Some members of society are recognised as needing protection, for example children and adults with care and support needs (adult hereafter). Safeguarding is the action that is taken to promote the welfare and protect children/ adult from harm. If a child/ adult is suffering or likely to suffer significant harm, professionals have a statutory responsibility to protect them. This statutory responsibility is enshrined within the Care Act 2014, Children Acts 1989 & 2004 & Social Care Act 2014.
Where there is a suspected or actual safeguarding issue professionals should aim to gain agreement to share information but should be mindful of situations where to do so would place a child/ adult at increased risk of harm. Information may be shared without agreement if a professional has reason to believe that there is good reason to do so, and that the sharing of information will enhance safeguarding. When decisions are made to share or withhold information, practitioners should record who has been given the information and why.
This is covered in the following legislation guidance:
- The Mental Capacity Act 2005
- Section 47 of The Children Act 1989
- Section 18 Schedule 1 Part 2 of Data Protection Bill 2018
- Section 45 of the Care Act 2014
For children where who are identified as Child In Need professionals are required to seek consent in regards to sharing information. The relevant guidance is covered
|Controller contact details||
Brocklebank Practice, 249 Garratt Lane London SW18 4DU
Tel 0203 818 8270
|Data Protection Officer contact firstname.lastname@example.org|
|Purpose of the processing||The purpose of the processing is to protect the child or vulnerable adult.|
|The Lawfulness Conditions and Special Categories||
The sharing is a legal requirement to protect vulnerable children or adults, therefore for the purposes of safeguarding children and vulnerable adults, the following GDPR Article 6 conditions apply:
Article 6(1)(e) “for the performance of a task carried out in the public interest or in the exercise of official authority vested in the controller”;
Article 6(1)(c) “processing is necessary for compliance with a legal obligation to which the controller is subject”.
And the following Article 9 condition for processing special category personal data:
Article 9(2)(b) “...is necessary for the purposes of carrying out the obligations and exercising the specific rights of the controller or of the data subject in the field of ...social protection law in so far as it is authorised by Union or Member State law..”
We will consider your rights established under UK case law collectively known as the “Common Law Duty of Confidentiality”
“Common Law Duty of Confidentiality”, common law is not written out in one document like an Act of Parliament. It is a form of law based on previous court cases decided by judges; hence, it is also referred to as 'judge-made' or case law. The law is applied by reference to those previous cases, so common law is also said to be based on precedent.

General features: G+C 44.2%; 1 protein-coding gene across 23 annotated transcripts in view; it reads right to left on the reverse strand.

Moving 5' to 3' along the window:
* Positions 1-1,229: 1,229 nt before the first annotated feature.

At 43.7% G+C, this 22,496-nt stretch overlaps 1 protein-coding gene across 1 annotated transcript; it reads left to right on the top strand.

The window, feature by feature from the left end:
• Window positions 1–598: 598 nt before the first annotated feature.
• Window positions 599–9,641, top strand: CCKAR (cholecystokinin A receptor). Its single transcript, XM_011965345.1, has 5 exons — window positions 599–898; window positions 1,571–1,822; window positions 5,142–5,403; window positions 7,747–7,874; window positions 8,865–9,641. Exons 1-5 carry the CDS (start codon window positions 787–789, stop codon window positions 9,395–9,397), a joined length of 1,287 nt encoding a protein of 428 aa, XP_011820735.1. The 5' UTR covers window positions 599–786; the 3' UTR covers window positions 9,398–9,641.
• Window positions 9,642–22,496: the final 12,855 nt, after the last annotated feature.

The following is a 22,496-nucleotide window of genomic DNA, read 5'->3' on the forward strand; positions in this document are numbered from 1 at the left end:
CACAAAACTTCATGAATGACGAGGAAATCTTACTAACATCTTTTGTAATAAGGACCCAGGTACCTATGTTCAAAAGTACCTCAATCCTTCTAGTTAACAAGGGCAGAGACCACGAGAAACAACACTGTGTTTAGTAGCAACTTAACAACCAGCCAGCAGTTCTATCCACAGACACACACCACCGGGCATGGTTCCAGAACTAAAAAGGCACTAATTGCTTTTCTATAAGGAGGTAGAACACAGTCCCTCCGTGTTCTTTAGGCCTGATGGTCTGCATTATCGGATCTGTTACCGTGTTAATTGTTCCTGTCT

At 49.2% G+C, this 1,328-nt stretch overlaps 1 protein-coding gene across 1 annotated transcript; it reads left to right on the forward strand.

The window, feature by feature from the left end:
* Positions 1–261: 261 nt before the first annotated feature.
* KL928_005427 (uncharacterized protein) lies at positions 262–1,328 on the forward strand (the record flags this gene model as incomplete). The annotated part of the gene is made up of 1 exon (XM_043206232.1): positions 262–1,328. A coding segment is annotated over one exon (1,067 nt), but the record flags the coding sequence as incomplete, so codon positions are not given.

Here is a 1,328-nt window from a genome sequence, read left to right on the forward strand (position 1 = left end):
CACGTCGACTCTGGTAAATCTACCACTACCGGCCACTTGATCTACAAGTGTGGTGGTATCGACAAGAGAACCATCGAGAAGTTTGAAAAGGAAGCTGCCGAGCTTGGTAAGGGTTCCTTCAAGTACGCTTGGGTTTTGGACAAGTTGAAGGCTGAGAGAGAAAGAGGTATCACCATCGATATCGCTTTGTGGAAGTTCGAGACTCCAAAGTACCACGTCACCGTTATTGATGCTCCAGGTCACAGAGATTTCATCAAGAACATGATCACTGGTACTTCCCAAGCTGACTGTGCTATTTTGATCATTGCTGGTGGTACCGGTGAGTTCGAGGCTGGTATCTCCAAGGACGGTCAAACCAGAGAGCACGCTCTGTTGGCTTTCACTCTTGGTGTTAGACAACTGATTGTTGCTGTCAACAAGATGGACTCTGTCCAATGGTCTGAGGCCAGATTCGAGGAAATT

The general position is that if information is given in circumstances where it is expected that a duty of confidence applies, that information cannot normally be disclosed without the information provider's consent.
In practice, this means that all patient information, whether held on paper, computer, visually or audio recorded, or held in the memory of the professional, must not normally be disclosed without the consent of the patient. It is irrelevant how old the patient is or what the state of their mental health is; the duty still applies.
Three circumstances making disclosure of confidential information lawful are:
|Recipient or categories of recipients of the shared data||The data will be shared with the Safeguarding teams|
|Rights to object||
This sharing is a legal and professional requirement and therefore there is no right to object.
There is also GMC guidance for adult and child safeguarding
|Right to access and correction||The Data Subjects or their legal representatives have the right to access the data that is being processed or shared and have any inaccuracies corrected. There is no right to have accurate medical records deleted except when ordered by a court of Law.|
|Retention period||The data will be retained for active use during any investigation and thereafter retained in an inactive stored form according to the law and national guidance|
|Right to Complain||
You have the right to complain to the Information Commissioner’s Office
INDEX - Policies
- Call Recording Policy
- Chaperone Policy
- Complaints to the Practice
- Net GP Earnings
- Named Allocated GP
- Data Choices
- Summary Care Record Preferences
- Access to Medical Records
- Care Quality Commission
- Complaints, Subject Access Requests and Freedom of Information
- Direct Care Emergencies
- Direct Care Routine and Referrals
- National Screening and Reporting
- Legal Requirements
- Litigation and Claims
- NHS Digital
- Patient Communication
- Patient Participation Group
- Proxy Ordering
- Reporting Gunshot and Knife Wounds
- Risk Stratification
- Use of Covid Data for Research Purposes
Functional Cookies are enabled by default at all times so that we can save your preferences for cookie settings and ensure site works and delivers best experience.
3rd Party Cookies
This website uses Google Analytics to collect anonymous information such as the number of visitors to the site, and the most popular pages.
Keeping this cookie enabled helps us to improve our website.